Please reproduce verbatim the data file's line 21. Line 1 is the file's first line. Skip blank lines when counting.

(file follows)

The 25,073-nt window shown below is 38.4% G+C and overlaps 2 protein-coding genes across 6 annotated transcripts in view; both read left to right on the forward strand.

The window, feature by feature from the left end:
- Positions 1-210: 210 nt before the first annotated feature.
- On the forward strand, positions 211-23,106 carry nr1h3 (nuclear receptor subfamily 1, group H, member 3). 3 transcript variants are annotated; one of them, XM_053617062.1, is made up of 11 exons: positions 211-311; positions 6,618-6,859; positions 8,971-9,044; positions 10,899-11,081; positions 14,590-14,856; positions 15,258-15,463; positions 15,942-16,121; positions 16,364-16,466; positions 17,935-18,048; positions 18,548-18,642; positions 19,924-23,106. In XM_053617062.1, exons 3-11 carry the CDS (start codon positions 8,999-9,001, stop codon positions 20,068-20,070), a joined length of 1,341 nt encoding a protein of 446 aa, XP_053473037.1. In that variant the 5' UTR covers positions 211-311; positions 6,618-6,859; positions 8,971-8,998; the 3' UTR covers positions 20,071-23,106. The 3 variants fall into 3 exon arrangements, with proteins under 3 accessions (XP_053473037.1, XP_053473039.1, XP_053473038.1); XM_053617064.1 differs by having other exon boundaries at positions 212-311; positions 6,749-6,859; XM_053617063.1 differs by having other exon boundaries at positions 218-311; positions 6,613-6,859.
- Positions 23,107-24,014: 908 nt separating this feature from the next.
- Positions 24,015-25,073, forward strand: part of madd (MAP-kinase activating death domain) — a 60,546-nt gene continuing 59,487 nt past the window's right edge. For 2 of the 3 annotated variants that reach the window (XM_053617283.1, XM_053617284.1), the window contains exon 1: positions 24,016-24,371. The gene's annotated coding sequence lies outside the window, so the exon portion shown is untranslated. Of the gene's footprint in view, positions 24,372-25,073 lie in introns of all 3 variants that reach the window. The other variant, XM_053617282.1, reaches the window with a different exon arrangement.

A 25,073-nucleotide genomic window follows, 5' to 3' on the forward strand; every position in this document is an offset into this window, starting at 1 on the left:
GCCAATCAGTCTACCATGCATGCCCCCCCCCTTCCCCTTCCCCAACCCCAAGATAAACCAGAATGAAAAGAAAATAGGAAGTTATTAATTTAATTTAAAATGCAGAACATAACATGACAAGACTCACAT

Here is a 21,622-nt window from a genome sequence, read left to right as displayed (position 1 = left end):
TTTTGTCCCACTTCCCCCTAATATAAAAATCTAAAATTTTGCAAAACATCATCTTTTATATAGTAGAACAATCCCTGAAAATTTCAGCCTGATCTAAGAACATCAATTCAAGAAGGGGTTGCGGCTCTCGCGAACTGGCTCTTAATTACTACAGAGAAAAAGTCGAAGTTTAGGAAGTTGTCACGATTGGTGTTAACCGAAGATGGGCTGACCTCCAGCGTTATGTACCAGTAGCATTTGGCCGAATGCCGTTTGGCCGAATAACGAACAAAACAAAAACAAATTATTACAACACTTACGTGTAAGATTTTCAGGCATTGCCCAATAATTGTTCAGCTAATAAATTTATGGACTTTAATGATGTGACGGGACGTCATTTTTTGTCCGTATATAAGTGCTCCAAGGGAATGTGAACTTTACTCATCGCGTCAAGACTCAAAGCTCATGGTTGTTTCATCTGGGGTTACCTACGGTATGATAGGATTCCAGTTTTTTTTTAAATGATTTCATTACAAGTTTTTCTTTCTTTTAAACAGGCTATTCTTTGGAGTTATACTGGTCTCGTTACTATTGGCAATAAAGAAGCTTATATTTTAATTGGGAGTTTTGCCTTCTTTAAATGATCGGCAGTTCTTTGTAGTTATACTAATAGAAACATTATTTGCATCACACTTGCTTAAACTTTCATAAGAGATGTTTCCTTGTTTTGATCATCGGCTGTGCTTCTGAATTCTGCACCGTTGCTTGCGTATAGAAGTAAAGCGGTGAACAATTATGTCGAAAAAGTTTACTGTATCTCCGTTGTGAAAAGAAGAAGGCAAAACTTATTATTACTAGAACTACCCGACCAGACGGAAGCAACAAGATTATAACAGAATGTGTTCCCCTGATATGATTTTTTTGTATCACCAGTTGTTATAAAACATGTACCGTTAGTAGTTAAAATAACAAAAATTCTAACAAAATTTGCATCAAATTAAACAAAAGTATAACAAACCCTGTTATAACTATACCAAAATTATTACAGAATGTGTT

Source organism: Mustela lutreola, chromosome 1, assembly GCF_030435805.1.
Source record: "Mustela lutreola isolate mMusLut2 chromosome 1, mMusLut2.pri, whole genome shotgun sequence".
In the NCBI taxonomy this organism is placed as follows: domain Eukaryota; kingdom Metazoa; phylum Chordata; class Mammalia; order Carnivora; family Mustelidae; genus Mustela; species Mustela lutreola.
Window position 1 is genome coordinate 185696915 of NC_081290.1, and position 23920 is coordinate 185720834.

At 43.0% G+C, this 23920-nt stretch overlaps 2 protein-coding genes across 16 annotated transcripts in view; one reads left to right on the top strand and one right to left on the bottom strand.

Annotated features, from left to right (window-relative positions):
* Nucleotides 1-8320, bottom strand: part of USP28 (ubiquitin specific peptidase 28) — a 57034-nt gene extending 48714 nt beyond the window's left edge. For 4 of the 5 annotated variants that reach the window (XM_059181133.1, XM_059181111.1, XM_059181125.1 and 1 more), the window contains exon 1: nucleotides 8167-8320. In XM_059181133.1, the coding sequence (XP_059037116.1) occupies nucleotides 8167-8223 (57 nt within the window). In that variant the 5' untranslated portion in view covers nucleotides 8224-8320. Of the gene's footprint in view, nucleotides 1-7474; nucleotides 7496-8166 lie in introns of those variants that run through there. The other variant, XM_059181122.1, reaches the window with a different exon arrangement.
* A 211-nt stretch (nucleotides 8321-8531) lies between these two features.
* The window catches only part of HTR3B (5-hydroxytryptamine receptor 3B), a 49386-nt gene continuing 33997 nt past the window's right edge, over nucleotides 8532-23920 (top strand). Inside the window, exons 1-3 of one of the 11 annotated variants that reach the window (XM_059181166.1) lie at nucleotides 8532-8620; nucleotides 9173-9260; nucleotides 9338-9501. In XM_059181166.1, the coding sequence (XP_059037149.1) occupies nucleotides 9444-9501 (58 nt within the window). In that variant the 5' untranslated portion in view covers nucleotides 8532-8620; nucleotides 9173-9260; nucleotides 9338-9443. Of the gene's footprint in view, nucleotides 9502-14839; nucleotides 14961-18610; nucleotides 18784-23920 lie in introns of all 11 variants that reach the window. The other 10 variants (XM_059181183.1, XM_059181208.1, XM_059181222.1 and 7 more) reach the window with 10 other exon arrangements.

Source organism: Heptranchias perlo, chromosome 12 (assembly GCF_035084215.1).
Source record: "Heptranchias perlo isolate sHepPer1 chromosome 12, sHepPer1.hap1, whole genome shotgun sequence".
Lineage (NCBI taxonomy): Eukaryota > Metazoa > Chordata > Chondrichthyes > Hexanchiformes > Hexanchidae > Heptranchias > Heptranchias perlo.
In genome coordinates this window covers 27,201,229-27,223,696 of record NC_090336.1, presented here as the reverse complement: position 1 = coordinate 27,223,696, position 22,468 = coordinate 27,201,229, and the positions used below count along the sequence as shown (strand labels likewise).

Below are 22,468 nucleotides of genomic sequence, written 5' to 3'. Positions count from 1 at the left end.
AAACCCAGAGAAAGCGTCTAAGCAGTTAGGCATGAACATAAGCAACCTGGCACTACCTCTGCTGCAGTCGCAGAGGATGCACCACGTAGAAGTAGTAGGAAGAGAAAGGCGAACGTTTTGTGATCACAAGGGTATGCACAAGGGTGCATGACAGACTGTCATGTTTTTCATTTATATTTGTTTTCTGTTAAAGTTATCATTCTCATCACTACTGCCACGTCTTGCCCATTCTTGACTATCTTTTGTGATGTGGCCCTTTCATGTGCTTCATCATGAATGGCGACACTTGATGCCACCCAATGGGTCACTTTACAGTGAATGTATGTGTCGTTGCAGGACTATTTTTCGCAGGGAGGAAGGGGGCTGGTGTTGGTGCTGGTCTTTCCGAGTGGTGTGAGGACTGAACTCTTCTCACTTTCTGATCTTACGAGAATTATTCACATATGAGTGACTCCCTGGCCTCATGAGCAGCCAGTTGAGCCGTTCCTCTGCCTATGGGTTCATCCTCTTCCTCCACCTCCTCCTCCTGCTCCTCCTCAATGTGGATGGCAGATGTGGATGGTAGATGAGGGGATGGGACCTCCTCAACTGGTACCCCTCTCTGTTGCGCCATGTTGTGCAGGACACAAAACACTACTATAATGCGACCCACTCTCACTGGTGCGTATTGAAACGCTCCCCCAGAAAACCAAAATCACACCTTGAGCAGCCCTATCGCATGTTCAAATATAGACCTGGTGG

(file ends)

Source record: "Heptranchias perlo isolate sHepPer1 chromosome 12, sHepPer1.hap1, whole genome shotgun sequence".